Thursday 28 July 2011

Common mistakes Singaporeans make when approaching Financial Planning


Having worked in the banking and financial services industry since 2007, I have observed that the average man on the street often make the same common mistakes as stated below. 

Recent statistics have shown that individuals who plan for their finances at a young age are likely to be 2.5 times financially more successful than others who do not.  Although many Singaporeans like to think of themselves as resourceful and savvy individuals, less than 5% have actually drawn up a financial plan for their themselves.  In fact, many of us spend more time drawing up holiday plans than financial plans. Is it any wonder that Singaporeans are finding it harder to buy our first home or to retire comfortably?

Understanding the essence of financial planning can help us avoid many of the pitfalls ahead of us..
Below is an article from the Financial Planning Association of Singapore (FPAS) which i found to be particularly useful. 

Common Mistakes Consumers Make When Approaching Financial Planning

1. Do not set measurable financial goals. 
2. Make a financial decision without understanding its effect on other financial issues. 
3. Neglect to re-evaluate their financial plan periodically. 
4. Look for quick financial fix instead of a long-term strategy.
5. Expect unrealistic returns on investment. 
6. Think that financial planning is only for the wealthy.
7. Think that financial planning is only necessary when they get older. 
8. Confuse financial planning with investing.
9. Think that financial planning is primarily tax planning. 
10. Wait until a money crisis occurs to begin financial planning. 
11. Think that using a financial planner means losing control. 
 (Source: CFP® Board Licensee Survey)

Financial planning will work well to help you achieve your desired goals, if you keep in mind some basic principles:
  • Set measurable financial goals

    Set specific targets of what you want to achieve and when you want to achieve results. For example, rather than saying you want to buy a decent house when you get married, your goal may be specifically to buy a 4-room HDB flat for not more than $260,000, when you turn 30 years old. Always put a monetary value to your desired goal.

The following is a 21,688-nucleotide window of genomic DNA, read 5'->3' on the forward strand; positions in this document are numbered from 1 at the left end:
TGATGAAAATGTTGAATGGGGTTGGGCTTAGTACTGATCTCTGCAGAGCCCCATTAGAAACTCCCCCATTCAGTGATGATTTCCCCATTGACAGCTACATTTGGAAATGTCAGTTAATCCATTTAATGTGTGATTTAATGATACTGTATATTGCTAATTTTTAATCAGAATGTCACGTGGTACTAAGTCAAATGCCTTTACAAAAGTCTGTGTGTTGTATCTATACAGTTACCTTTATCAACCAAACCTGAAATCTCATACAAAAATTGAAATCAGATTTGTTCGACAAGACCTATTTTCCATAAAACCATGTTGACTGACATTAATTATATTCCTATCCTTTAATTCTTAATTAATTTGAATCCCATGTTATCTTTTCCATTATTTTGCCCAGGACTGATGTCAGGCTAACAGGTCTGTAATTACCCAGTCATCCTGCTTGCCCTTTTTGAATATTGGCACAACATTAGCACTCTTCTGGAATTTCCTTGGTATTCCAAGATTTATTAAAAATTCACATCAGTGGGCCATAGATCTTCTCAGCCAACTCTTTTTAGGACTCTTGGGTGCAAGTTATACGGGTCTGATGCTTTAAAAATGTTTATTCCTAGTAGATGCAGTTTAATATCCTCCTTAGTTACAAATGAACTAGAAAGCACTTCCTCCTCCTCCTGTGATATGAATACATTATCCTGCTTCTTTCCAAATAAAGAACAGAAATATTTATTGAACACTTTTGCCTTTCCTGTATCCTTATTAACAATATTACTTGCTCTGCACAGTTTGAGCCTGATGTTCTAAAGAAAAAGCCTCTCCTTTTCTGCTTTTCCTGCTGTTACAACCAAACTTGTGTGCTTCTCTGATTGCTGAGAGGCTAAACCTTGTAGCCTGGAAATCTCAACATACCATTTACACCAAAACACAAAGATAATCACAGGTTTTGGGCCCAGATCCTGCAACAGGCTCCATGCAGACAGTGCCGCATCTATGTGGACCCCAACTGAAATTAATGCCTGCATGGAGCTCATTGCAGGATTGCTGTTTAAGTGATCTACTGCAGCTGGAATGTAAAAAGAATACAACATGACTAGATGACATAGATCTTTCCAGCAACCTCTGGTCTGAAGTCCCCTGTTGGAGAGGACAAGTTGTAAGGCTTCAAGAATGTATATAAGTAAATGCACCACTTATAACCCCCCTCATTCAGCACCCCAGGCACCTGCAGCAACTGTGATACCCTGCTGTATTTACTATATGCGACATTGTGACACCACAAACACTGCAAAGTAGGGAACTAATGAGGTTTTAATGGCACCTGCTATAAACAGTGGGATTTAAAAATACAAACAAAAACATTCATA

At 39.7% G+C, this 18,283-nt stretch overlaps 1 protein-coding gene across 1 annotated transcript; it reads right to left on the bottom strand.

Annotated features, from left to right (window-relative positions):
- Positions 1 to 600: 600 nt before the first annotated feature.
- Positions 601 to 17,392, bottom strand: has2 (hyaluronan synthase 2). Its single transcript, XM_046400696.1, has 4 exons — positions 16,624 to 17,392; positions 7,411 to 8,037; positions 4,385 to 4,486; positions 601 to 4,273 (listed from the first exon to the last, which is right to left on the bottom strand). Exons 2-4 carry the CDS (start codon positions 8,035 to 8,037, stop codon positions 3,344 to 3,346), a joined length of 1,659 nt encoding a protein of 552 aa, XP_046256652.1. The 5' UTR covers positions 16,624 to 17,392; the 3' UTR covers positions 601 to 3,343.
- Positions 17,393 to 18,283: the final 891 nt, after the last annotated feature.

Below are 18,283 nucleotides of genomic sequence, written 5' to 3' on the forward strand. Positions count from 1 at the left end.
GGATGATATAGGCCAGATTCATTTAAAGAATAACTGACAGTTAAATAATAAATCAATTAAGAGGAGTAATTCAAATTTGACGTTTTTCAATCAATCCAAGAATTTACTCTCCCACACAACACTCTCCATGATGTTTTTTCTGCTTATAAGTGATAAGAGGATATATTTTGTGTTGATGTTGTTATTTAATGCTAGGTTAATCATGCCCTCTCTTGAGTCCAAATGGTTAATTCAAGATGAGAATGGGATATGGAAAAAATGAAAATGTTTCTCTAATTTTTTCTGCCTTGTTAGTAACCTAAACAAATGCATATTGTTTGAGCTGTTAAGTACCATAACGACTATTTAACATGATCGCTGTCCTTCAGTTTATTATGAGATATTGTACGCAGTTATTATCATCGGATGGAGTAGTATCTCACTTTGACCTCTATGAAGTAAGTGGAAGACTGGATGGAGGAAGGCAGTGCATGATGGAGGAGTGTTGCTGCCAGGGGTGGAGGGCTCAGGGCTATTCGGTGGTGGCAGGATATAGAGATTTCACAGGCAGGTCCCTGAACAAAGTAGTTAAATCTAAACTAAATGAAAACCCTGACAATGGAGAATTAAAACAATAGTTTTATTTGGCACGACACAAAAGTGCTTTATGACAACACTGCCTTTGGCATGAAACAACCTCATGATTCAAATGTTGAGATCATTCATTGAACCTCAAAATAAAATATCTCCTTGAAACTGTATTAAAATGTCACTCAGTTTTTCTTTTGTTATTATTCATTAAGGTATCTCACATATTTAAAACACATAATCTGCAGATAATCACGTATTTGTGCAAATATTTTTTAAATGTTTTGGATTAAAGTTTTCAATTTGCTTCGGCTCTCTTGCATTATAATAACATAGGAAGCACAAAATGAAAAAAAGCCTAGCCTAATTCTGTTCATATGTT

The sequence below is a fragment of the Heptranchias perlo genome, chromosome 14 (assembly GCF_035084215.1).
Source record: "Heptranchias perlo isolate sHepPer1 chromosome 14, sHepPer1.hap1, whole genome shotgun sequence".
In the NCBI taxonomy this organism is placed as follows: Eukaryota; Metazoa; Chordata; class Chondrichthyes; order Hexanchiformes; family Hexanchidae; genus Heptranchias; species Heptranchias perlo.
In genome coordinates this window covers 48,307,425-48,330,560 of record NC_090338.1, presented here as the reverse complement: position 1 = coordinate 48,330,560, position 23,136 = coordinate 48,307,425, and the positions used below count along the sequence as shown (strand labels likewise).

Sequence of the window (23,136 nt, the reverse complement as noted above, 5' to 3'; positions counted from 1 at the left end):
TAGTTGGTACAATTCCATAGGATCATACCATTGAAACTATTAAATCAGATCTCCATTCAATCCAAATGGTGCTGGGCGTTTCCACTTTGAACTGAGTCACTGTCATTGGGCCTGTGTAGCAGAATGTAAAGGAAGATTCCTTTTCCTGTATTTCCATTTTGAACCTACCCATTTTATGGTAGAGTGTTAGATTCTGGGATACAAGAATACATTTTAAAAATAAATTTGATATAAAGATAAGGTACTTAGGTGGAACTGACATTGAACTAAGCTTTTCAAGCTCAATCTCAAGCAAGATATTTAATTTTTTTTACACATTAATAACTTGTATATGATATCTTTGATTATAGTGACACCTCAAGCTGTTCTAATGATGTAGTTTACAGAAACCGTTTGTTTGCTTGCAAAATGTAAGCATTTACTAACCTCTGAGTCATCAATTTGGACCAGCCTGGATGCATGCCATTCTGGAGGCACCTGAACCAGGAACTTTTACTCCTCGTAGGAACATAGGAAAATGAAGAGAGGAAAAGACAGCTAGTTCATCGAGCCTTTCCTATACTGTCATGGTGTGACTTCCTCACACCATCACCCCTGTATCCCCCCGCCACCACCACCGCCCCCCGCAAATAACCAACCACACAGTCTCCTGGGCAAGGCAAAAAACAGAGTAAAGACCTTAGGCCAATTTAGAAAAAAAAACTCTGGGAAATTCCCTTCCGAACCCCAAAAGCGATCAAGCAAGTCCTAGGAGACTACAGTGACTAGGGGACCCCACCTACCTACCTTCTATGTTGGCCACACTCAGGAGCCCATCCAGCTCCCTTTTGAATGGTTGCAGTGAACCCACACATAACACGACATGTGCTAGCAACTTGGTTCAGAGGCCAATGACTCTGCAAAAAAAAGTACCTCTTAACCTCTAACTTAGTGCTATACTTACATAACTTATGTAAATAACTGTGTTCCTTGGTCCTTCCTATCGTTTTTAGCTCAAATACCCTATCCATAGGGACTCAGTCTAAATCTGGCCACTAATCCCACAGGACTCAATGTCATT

• Understand the effect of each financial decision

    All your financial decisions are inter-related. Each financial decision may affect other areas of your life plan. For example, a decision to set aside a regular amount of money for your child’s education fund may affect when and how you meet your retirement goals.
  • Re-evaluate your financial situation periodically

    Financial planning is a dynamic process. Your financial goals may change over the years due to changes in your lifestyle or circumstances, such as an inheritance, marriage, birth, house purchase or change of job status. Revisit and revise your financial plan as time goes by to reflect these changes so that you stay on track with your long-term goals. 

  • Start planning as soon as you can

    Don't delay your financial planning. If you start planning early, chances are you will achieve better results. Develop good financial planning habits such as saving, budgeting, investing and regularly reviewing your finances. You will be better prepared to handle emergencies and the various changes that occur in your life. 
  • Be realistic in your expectations

    Financial planning cannot change your financial situation overnight. It is a lifelong process. Remember that events beyond your control such as inflation, changes in the stock market or interest rates will affect your financial planning results. 
  • Realize that you are in charge

    You are ultimately responsible for your financial well-being. If you need help, take the first step by considering working with a qualified financial planner. Ask questions about the recommendations offered to you and play an active role in decision-making.
  • Know what to expect from a qualified financial planner

    A qualified financial planner is someone who is trained and has experience in taking a broad look at your entire financial situation. The financial planner will focus on your needs first through the financial planning process before recommending course of action that will help you reach your financial goals. Various financial products such as stocks and shares, unit trusts and insurance policies are merely tools that are used to implement the appropriate solution. The financial planner will work closely with you to help you evaluate and monitor all of your financial concerns including budgeting, savings, taxes, insurance, investments, retirement and estate planning. The financial planner will help you understand why certain recommendations are made and how each financial decision may affect the other areas of your finances. 

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